Dear fellow travellers
A new issue of hidden europe is published tomorrow. Not just any issue of hidden europe, but one which marks our tenth birthday. Yes, it was way back in March 2005 that we published the first-ever issue of the magazine. For ten years, we have been quietly exploring our home continent, reporting on cultures and communities that seem to us worthy of note.
We have sought to capture a sense of place and the spirit of landscapes from the Azores to the Ural Mountains, from the islands of the Arctic to the shores of the Mediterranean. Along the way, we have stumbled on remarkable people and remarkable stories. Ours is a Europe with rough edges to be sure, but it is also a resilient continent full of fun - and from time to time we even stumble on considerable wisdom.
You can see the full table of contents for the new issue of hidden europe on our website, along with extracts from each article in the magazine. The issue is topped and tailed with features from France, two articles which look respectively at Brittany and Provence. In Lenten spirit, we include a feature on the Lithuanian tradition of carving wooden crosses. We have an interesting diversion via the Alps which leads us into the history of science as we ponder many shades of blue. Scope for cyanotic chill in that one.
Elsewhere in hidden europe 45, we remember Anna Walentynowicz who worked as a welder and crane driver at the Gdansk shipyards and was centrally involved in the formation of Solidarnosc (Solidarity).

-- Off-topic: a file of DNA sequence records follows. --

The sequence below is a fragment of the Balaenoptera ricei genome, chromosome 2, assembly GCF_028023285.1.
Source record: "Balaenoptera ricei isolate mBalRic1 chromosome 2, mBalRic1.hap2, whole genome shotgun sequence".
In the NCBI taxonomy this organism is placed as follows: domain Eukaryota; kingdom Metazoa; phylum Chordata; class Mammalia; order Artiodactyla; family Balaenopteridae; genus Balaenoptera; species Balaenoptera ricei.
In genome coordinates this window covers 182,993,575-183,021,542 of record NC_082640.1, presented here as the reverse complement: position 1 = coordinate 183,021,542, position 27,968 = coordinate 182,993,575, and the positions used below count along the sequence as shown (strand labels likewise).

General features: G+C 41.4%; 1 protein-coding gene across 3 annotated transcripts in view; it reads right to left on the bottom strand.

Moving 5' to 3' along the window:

Journeys are often as revealing as destinations, so we make space for some interesting journeys in this issue. We take a slow train through Apulia and reveal some great value train rides on Russian trains which can be used for shortish trips entirely within the European Union. We take to the skies above Norway and discover that flying can still be fun on the air routes run by Widerøe, an airline which serves 44 airports across Norway - including 21 which lie north of the Arctic Circle.
Throw in a border crossing into Belarus, a back street in the Holborn district of London and a dozen abandoned airports and there you have the mix which makes up hidden europe 45. A grand tour, no less! Oh, and we've not even mentioned the Count of Monte Cristo, the King of the Golden Isle and Dürer's rhinoceros, all of whom make cameo appearances in our article on the offshore islands of Provence.
Perhaps you've read our Letter from Europe for years and never actually seen a copy of hidden europe magazine. Perhaps you once had a sub which has now lapsed. Why not take a look at our tenth anniversary issue? Of course, we are immensely grateful to our subscribers, but it's also possible to buy just one issue. hidden europe 45 costs €8, inclusive of postage to addresses in Europe. If you live outside Europe, the charge is €9. No fuel surcharge, no charges for excess baggage. Travel just doesn't get any better than this.
Nicky Gardner and Susanne Kries
(editors, hidden europe magazine)